And, ideally, these biomarkers and algorithm - or something similar - could speed up discovery of new treatments to improve the outlook for those with later stages of Alzheimer's disease. Having an easily observable that changes quickly over time would be a powerful tool for those trying to monitor the impact of their experimental treatments, Scharre said.

"A biomarker that shows that in three months, or three weeks even, that this drug is not doing a darn thing or is slowing down the disease will help us to not waste time in finding better treatments," he said.

Zhang said doctors treating patients with Alzheimer's disease already try to take a number of factors about a given patient to estimate disease and to predict how quickly the disease will move.

"We've taken what they do and converted it to a computational model with different weights for different factors," Zhang said. "We're using engineering techniques to look at a human disease process, a dynamic process."

Looking for physical changes in proteins is a growing area of interest for those seeking disease biomarkers, said Jeff Kuret, a study co-author and professor of biological chemistry and pharmacology at Ohio State.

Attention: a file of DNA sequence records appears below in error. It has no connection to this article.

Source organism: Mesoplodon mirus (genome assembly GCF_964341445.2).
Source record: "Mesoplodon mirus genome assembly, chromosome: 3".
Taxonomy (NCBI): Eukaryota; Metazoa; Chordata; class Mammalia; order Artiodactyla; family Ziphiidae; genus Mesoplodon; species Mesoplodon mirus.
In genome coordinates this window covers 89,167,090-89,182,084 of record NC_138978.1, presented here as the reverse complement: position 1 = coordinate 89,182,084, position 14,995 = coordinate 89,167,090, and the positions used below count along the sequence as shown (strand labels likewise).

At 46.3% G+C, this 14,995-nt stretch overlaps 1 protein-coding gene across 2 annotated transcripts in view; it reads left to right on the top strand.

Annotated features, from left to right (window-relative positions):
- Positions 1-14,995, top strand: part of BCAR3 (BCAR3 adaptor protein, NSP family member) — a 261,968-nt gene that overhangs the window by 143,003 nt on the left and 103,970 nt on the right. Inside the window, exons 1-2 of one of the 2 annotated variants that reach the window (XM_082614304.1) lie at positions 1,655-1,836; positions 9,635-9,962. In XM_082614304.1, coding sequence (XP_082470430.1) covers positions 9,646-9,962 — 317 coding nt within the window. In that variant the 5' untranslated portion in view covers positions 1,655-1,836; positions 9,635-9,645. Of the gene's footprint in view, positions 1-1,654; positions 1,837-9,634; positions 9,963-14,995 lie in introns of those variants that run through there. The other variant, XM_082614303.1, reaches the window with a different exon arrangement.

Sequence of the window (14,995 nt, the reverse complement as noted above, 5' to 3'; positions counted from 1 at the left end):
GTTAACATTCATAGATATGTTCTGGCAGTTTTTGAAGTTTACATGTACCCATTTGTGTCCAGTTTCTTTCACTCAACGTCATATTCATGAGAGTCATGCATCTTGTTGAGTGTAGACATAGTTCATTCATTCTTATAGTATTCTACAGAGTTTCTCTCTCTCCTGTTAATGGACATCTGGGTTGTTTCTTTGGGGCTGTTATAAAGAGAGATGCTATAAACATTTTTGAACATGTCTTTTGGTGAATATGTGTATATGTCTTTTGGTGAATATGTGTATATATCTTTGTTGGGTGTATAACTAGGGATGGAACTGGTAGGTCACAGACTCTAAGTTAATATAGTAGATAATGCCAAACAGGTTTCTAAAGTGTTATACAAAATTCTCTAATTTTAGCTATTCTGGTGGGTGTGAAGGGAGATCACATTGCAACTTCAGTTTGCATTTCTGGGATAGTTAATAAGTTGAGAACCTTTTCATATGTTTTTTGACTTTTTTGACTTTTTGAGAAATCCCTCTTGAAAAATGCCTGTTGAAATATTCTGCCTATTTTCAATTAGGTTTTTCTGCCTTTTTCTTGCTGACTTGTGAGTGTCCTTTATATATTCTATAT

"The goal is to have a sensitive test that could be applied at the early stages of Alzheimer's disease and would not be too expensive," Kuret said.

The study authors said it's too soon to estimate how much tools such as this would cost if they were developed for routine use, but said that identifying a blood test - rather than one that relies on spinal fluid - would be key to minimizing risks and costs.

Kuret said this kind of test is especially promising for Alzheimer's because it's a relatively slow-moving illness and one in which the ability to determine stages of disease could lead to better, more personalized treatments down the road.

"To be able to follow individual patients from pre-symptomatic through all stages of Alzheimer's progression would be incredibly helpful," he said.

Explore further: Rate of Alzheimer's deaths on the rise

More information: "Computational integration of nanoscale physical biomarkers and cognitive assessments for Alzheimer's disease diagnosis and prognosis" Science Advances (2017). advances.sciencemag.org/content/3/7/e1700669

Related Stories

Rate of Alzheimer's deaths on the rise

June 15, 2017
The rate of death from Alzheimer's disease in the United States increased by more than 50 percent in the past 15 years, according to new data from the Centers for Disease Control and Prevention.

Detecting Alzheimer's disease before symptoms emerge

May 31, 2017